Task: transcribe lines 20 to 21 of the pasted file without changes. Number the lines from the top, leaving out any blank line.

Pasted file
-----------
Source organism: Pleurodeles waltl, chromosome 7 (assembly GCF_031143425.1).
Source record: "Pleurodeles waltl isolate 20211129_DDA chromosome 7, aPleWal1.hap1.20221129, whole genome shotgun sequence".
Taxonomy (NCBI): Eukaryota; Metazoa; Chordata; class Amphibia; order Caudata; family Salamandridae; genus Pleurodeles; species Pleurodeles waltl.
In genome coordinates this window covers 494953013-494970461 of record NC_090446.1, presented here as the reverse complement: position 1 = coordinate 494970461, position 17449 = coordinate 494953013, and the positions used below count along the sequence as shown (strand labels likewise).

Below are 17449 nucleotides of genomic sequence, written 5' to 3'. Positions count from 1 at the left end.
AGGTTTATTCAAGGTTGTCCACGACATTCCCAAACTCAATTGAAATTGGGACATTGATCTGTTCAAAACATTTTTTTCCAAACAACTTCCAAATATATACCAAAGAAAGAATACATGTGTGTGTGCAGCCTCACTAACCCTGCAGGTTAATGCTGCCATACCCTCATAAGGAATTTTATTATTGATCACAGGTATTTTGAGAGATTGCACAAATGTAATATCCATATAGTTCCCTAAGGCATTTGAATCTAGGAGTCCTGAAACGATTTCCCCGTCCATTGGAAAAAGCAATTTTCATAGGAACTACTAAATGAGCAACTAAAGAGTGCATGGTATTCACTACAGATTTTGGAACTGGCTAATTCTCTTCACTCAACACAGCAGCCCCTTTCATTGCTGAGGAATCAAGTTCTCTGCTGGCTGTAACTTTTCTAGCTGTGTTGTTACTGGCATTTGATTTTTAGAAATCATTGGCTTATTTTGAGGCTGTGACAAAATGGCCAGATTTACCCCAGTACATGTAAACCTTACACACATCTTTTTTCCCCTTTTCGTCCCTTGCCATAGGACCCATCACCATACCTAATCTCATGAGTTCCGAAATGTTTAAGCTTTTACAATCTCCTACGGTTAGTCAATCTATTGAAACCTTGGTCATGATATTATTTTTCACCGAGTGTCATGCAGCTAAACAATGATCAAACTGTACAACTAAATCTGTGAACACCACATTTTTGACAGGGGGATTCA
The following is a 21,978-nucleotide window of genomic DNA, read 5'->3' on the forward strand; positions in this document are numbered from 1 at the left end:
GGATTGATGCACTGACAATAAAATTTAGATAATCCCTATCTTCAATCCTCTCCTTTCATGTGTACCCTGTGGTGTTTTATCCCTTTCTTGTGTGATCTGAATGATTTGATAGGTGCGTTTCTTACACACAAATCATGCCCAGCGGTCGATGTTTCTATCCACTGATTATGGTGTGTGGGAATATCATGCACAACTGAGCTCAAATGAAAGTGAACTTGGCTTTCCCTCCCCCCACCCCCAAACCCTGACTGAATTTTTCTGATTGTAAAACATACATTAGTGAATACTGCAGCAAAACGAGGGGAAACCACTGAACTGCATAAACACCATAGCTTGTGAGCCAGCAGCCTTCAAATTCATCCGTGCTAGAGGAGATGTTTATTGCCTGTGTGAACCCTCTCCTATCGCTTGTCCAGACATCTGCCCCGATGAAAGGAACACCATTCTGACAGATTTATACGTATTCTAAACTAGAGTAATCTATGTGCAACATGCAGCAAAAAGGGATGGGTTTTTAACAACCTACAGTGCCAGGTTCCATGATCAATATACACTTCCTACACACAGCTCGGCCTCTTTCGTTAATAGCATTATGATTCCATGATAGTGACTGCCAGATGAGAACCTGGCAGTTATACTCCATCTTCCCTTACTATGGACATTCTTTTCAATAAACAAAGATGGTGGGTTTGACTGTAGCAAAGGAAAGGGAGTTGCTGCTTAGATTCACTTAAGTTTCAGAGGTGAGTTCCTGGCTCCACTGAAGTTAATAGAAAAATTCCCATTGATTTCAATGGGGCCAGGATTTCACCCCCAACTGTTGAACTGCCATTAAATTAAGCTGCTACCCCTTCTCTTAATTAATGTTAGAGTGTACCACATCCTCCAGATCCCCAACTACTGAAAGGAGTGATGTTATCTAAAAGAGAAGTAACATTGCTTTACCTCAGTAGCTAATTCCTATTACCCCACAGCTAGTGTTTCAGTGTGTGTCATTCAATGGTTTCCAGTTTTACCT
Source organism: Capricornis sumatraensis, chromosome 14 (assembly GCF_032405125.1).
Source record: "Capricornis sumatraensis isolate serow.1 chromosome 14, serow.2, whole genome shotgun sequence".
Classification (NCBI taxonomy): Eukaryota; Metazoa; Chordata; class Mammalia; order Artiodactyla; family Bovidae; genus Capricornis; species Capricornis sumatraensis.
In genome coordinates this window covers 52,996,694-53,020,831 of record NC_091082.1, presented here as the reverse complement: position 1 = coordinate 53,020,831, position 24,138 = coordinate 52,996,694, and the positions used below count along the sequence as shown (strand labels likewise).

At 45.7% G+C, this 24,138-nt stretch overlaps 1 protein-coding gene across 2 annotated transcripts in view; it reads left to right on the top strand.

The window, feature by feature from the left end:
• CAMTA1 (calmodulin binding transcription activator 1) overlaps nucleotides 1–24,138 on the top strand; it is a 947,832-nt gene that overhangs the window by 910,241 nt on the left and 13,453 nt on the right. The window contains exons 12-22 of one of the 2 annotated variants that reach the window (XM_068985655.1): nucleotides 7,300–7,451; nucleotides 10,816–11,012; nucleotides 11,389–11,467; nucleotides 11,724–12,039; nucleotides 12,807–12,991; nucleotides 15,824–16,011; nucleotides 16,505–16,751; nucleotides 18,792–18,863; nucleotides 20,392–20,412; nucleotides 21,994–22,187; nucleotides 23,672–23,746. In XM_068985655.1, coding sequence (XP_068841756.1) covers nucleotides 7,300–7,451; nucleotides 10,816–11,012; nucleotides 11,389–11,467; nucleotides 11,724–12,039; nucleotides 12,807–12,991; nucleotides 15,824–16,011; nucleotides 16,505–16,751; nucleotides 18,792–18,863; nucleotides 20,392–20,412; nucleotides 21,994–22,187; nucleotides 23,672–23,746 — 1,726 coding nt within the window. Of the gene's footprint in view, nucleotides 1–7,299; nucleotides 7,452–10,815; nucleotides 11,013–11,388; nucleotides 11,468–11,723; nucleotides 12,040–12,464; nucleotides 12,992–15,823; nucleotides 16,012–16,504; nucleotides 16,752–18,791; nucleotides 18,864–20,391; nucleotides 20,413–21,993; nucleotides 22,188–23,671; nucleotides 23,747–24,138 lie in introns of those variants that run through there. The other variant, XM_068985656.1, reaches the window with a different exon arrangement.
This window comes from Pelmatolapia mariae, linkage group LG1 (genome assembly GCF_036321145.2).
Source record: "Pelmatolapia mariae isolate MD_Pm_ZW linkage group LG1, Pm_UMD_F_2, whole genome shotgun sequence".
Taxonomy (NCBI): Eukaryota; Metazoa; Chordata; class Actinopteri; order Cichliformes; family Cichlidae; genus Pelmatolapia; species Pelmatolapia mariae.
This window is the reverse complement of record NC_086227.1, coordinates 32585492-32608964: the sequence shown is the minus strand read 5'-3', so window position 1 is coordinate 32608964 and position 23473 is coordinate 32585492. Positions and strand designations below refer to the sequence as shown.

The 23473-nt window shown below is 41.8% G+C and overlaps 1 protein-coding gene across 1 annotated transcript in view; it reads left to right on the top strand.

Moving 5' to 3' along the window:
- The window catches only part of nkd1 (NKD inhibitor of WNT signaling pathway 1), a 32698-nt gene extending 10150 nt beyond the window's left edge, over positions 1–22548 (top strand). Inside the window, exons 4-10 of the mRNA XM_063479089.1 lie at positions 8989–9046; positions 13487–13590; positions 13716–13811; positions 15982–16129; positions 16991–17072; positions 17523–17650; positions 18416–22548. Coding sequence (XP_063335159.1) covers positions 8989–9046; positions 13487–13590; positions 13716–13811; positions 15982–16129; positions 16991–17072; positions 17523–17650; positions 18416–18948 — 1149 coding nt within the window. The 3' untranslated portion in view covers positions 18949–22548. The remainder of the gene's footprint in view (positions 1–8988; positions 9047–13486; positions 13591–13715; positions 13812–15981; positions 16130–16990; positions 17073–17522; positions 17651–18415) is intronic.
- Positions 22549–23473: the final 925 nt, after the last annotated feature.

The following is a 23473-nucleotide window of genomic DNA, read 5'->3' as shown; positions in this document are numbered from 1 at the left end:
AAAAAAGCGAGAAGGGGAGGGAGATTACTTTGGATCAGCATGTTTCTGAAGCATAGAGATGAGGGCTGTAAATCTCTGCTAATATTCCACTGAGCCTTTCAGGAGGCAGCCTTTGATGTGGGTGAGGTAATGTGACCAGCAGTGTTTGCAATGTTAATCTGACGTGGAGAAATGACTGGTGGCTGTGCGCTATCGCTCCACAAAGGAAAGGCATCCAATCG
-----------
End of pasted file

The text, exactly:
The 23473-nt window shown below is 41.8% G+C and overlaps 1 protein-coding gene across 1 annotated transcript in view; it reads left to right on the top strand.

Moving 5' to 3' along the window: